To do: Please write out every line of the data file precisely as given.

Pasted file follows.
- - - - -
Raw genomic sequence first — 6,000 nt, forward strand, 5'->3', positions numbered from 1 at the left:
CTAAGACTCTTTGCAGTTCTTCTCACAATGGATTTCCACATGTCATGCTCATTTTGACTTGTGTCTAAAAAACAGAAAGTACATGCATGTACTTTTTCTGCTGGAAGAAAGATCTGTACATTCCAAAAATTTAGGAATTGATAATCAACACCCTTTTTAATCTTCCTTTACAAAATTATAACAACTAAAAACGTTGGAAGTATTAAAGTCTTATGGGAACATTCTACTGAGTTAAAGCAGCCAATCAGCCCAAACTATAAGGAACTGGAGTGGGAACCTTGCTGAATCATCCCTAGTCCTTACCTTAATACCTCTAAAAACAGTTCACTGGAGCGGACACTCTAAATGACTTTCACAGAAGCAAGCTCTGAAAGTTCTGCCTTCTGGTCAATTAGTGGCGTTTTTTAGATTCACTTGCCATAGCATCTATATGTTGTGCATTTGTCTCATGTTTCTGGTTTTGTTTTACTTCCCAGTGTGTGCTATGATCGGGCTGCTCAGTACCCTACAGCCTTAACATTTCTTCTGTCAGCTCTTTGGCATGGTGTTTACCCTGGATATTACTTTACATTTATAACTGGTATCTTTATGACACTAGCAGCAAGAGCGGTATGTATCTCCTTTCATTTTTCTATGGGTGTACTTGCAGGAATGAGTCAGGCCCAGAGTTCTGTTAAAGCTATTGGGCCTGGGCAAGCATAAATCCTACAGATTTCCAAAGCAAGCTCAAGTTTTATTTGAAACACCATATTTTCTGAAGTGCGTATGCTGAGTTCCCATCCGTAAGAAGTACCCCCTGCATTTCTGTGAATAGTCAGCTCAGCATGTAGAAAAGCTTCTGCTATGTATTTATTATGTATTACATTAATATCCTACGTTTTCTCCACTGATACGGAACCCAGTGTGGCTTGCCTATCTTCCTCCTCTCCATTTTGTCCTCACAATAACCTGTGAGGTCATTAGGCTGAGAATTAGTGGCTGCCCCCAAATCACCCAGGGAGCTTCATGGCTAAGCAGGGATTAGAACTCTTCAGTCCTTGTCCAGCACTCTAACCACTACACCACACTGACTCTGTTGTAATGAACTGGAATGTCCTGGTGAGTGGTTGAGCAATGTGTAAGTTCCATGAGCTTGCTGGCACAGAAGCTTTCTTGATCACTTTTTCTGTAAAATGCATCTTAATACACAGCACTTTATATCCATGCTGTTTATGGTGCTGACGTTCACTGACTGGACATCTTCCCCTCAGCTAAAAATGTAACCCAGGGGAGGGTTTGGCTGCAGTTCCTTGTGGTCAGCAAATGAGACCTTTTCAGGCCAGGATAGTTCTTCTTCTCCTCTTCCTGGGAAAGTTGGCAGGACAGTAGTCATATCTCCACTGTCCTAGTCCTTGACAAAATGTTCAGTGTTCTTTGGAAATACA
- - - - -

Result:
Raw genomic sequence first — 6,000 nt, forward strand, 5'->3', positions numbered from 1 at the left:
CTAAGACTCTTTGCAGTTCTTCTCACAATGGATTTCCACATGTCATGCTCATTTTGACTTGTGTCTAAAAAACAGAAAGTACATGCATGTACTTTTTCTGCTGGAAGAAAGATCTGTACATTCCAAAAATTTAGGAATTGATAATCAACACCCTTTTTAATCTTCCTTTACAAAATTATAACAACTAAAAACGTTGGAAGTATTAAAGTCTTATGGGAACATTCTACTGAGTTAAAGCAGCCAATCAGCCCAAACTATAAGGAACTGGAGTGGGAACCTTGCTGAATCATCCCTAGTCCTTACCTTAATACCTCTAAAAACAGTTCACTGGAGCGGACACTCTAAATGACTTTCACAGAAGCAAGCTCTGAAAGTTCTGCCTTCTGGTCAATTAGTGGCGTTTTTTAGATTCACTTGCCATAGCATCTATATGTTGTGCATTTGTCTCATGTTTCTGGTTTTGTTTTACTTCCCAGTGTGTGCTATGATCGGGCTGCTCAGTACCCTACAGCCTTAACATTTCTTCTGTCAGCTCTTTGGCATGGTGTTTACCCTGGATATTACTTTACATTTATAACTGGTATCTTTATGACACTAGCAGCAAGAGCGGTATGTATCTCCTTTCATTTTTCTATGGGTGTACTTGCAGGAATGAGTCAGGCCCAGAGTTCTGTTAAAGCTATTGGGCCTGGGCAAGCATAAATCCTACAGATTTCCAAAGCAAGCTCAAGTTTTATTTGAAACACCATATTTTCTGAAGTGCGTATGCTGAGTTCCCATCCGTAAGAAGTACCCCCTGCATTTCTGTGAATAGTCAGCTCAGCATGTAGAAAAGCTTCTGCTATGTATTTATTATGTATTACATTAATATCCTACGTTTTCTCCACTGATACGGAACCCAGTGTGGCTTGCCTATCTTCCTCCTCTCCATTTTGTCCTCACAATAACCTGTGAGGTCATTAGGCTGAGAATTAGTGGCTGCCCCCAAATCACCCAGGGAGCTTCATGGCTAAGCAGGGATTAGAACTCTTCAGTCCTTGTCCAGCACTCTAACCACTACACCACACTGACTCTGTTGTAATGAACTGGAATGTCCTGGTGAGTGGTTGAGCAATGTGTAAGTTCCATGAGCTTGCTGGCACAGAAGCTTTCTTGATCACTTTTTCTGTAAAATGCATCTTAATACACAGCACTTTATATCCATGCTGTTTATGGTGCTGACGTTCACTGACTGGACATCTTCCCCTCAGCTAAAAATGTAACCCAGGGGAGGGTTTGGCTGCAGTTCCTTGTGGTCAGCAAATGAGACCTTTTCAGGCCAGGATAGTTCTTCTTCTCCTCTTCCTGGGAAAGTTGGCAGGACAGTAGTCATATCTCCACTGTCCTAGTCCTTGACAAAATGTTCAGTGTTCTTTGGAAATACA